Back before our world changed, when I was working on a project for UC, once a week or so I’d stop by a used bookstore in Old Oakland, Friends of the Oakland Public Library. About half of the time I would forget to take my reading glasses.
One day I saw a hardback copy of The Sacred and Profane and wondered what had happened to the paperback version by Mircea Eliade that I used to own. I bought the book. On a bookshelf at home, I squeezed it in between The Golden Bough by Joseph Frazier and Edith Hamilton’s Mythology. I didn’t look at it for months. When I did, there was a surprise.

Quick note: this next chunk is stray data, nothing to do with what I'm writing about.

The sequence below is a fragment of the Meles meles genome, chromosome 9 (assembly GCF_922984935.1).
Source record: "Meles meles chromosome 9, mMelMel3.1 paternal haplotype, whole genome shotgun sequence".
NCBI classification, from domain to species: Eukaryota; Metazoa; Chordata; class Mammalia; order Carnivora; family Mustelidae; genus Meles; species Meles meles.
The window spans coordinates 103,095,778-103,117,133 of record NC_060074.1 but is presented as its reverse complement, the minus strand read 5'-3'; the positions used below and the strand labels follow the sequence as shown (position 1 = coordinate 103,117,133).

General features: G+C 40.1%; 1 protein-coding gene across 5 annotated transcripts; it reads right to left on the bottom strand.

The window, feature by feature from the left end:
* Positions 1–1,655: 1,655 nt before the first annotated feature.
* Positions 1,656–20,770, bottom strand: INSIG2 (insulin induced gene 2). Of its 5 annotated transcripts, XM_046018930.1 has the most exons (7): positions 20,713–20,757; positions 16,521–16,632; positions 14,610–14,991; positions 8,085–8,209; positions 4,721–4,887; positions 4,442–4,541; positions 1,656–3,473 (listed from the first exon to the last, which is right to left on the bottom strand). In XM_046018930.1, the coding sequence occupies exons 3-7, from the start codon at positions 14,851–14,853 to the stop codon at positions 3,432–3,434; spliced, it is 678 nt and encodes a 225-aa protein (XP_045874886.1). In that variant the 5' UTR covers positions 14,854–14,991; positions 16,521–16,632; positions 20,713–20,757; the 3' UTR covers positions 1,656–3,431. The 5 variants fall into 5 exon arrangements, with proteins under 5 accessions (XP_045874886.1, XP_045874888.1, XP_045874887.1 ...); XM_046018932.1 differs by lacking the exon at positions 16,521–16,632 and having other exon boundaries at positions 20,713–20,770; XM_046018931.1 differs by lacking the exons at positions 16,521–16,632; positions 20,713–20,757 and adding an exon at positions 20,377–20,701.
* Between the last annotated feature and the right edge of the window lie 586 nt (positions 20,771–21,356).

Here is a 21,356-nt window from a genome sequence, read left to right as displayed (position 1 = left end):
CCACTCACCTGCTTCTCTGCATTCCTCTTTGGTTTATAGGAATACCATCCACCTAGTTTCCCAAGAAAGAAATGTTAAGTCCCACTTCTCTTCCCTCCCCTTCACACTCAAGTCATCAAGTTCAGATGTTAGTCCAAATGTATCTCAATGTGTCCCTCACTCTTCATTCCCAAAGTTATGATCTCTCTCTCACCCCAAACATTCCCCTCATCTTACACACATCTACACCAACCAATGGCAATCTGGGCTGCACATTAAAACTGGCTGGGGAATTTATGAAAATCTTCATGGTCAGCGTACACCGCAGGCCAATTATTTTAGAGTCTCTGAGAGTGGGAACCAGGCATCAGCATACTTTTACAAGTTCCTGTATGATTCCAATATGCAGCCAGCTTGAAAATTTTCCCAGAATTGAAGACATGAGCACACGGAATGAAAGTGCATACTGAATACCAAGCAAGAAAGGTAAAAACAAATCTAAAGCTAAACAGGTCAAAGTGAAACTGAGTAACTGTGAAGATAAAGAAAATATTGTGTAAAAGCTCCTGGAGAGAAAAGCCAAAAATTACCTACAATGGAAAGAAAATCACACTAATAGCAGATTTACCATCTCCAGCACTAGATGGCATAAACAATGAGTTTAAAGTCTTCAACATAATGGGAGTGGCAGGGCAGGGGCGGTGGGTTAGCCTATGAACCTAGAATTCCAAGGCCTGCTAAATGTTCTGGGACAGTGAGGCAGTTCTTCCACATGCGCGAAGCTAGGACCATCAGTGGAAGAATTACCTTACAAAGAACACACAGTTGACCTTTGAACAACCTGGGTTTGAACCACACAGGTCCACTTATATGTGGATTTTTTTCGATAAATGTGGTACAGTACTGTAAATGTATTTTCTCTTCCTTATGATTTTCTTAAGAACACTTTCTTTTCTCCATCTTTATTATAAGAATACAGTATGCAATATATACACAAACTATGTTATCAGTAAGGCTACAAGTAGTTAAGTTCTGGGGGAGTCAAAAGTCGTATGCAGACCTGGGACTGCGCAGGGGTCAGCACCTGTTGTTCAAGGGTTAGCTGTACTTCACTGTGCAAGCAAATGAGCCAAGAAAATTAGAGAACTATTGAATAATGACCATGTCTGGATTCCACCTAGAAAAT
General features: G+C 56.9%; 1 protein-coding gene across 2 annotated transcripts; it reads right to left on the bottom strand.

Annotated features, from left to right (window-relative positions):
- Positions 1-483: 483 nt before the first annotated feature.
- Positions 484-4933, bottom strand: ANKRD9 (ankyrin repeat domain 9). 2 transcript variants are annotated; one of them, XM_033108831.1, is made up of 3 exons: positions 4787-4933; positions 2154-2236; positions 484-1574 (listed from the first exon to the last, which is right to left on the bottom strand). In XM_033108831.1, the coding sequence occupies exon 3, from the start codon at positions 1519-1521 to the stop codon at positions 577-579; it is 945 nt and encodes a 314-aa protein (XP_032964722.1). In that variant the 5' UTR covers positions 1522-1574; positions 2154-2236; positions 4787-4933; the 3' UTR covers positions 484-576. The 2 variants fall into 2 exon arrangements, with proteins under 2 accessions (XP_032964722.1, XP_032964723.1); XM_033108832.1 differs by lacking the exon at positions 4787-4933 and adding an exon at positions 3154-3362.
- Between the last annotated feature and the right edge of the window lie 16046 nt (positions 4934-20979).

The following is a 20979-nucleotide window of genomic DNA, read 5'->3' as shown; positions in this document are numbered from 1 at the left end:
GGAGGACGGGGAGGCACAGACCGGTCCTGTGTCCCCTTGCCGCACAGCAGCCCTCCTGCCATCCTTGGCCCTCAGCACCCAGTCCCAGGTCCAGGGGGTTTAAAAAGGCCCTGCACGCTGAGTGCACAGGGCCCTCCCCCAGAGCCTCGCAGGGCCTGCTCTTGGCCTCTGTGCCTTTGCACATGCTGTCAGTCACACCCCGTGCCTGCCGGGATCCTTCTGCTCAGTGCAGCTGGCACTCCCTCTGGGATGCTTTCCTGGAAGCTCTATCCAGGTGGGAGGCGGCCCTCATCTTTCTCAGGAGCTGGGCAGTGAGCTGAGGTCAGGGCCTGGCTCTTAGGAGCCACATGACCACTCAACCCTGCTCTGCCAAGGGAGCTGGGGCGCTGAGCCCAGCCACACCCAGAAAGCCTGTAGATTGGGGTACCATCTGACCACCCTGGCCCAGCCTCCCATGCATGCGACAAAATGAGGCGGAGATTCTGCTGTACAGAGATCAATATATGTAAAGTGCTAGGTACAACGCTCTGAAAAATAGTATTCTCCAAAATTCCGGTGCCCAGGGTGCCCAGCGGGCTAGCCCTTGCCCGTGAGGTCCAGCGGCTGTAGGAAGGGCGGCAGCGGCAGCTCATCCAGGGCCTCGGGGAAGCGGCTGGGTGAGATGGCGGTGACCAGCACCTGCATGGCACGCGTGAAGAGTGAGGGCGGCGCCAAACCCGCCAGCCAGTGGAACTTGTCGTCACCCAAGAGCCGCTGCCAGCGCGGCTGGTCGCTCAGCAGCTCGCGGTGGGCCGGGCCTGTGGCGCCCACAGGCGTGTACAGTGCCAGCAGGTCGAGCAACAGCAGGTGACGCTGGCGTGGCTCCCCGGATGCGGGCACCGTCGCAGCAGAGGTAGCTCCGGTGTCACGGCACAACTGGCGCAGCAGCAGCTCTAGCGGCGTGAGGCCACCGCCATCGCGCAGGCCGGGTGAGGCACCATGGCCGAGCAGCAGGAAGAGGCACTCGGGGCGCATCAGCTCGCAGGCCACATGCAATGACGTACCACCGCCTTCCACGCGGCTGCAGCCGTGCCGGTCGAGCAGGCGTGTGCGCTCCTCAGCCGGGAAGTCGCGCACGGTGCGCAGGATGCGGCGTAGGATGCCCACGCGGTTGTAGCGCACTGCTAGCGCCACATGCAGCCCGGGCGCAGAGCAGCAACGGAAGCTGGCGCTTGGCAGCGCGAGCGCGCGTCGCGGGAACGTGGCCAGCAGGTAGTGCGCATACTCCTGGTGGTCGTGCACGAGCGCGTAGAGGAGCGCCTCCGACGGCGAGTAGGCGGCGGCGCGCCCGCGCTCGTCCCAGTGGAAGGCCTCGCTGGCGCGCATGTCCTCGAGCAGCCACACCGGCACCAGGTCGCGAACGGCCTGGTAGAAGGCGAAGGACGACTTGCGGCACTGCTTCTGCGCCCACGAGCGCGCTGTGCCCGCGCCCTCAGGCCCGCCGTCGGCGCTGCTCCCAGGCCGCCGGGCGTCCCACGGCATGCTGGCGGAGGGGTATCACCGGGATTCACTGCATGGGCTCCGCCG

The book was written by Iris Murdoch and I had been so convinced it was by Mircea Eliade that I hadn’t noticed after the word Profane, there were two more words, “love machine.” I laughed. I pondered the title and decided it must be a reference to one or more human beings. We are love machines, no?
She stole the title of one of Titian’s paintings and plastered the word “machine” at the end. It must be good as it won the Whitbread novel award. I’ll crack it open.